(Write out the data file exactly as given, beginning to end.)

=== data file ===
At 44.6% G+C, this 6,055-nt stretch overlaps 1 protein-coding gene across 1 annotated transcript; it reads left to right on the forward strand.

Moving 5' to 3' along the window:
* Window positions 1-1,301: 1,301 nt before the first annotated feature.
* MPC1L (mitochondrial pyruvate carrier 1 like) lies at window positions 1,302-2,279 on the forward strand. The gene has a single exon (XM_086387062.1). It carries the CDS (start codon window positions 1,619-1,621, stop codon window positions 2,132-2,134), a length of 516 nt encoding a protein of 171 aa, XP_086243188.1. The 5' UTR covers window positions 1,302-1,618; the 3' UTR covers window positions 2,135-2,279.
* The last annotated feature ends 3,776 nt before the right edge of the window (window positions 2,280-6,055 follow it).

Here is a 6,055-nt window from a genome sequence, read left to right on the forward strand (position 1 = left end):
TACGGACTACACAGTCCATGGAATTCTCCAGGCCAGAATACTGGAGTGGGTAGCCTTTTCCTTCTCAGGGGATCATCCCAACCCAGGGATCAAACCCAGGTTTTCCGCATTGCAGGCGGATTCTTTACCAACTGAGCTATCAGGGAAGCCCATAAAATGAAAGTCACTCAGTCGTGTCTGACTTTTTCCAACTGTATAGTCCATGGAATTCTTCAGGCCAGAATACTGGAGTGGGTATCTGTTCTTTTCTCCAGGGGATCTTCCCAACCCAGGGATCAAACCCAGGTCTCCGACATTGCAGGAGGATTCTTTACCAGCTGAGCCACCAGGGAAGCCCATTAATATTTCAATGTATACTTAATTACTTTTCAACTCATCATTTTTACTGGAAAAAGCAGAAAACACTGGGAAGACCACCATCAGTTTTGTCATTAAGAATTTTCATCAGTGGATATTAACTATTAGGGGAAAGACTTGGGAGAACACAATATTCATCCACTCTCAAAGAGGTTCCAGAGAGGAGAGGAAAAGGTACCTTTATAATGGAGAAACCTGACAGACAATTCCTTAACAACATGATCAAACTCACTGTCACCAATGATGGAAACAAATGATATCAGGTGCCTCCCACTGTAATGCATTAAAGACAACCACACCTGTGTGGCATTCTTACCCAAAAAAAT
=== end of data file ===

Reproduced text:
At 44.6% G+C, this 6,055-nt stretch overlaps 1 protein-coding gene across 1 annotated transcript; it reads left to right on the forward strand.

Moving 5' to 3' along the window:
* Window positions 1-1,301: 1,301 nt before the first annotated feature.
* MPC1L (mitochondrial pyruvate carrier 1 like) lies at window positions 1,302-2,279 on the forward strand. The gene has a single exon (XM_086387062.1). It carries the CDS (start codon window positions 1,619-1,621, stop codon window positions 2,132-2,134), a length of 516 nt encoding a protein of 171 aa, XP_086243188.1. The 5' UTR covers window positions 1,302-1,618; the 3' UTR covers window positions 2,135-2,279.
* The last annotated feature ends 3,776 nt before the right edge of the window (window positions 2,280-6,055 follow it).

Here is a 6,055-nt window from a genome sequence, read left to right on the forward strand (position 1 = left end):
TACGGACTACACAGTCCATGGAATTCTCCAGGCCAGAATACTGGAGTGGGTAGCCTTTTCCTTCTCAGGGGATCATCCCAACCCAGGGATCAAACCCAGGTTTTCCGCATTGCAGGCGGATTCTTTACCAACTGAGCTATCAGGGAAGCCCATAAAATGAAAGTCACTCAGTCGTGTCTGACTTTTTCCAACTGTATAGTCCATGGAATTCTTCAGGCCAGAATACTGGAGTGGGTATCTGTTCTTTTCTCCAGGGGATCTTCCCAACCCAGGGATCAAACCCAGGTCTCCGACATTGCAGGAGGATTCTTTACCAGCTGAGCCACCAGGGAAGCCCATTAATATTTCAATGTATACTTAATTACTTTTCAACTCATCATTTTTACTGGAAAAAGCAGAAAACACTGGGAAGACCACCATCAGTTTTGTCATTAAGAATTTTCATCAGTGGATATTAACTATTAGGGGAAAGACTTGGGAGAACACAATATTCATCCACTCTCAAAGAGGTTCCAGAGAGGAGAGGAAAAGGTACCTTTATAATGGAGAAACCTGACAGACAATTCCTTAACAACATGATCAAACTCACTGTCACCAATGATGGAAACAAATGATATCAGGTGCCTCCCACTGTAATGCATTAAAGACAACCACACCTGTGTGGCATTCTTACCCAAAAAAAT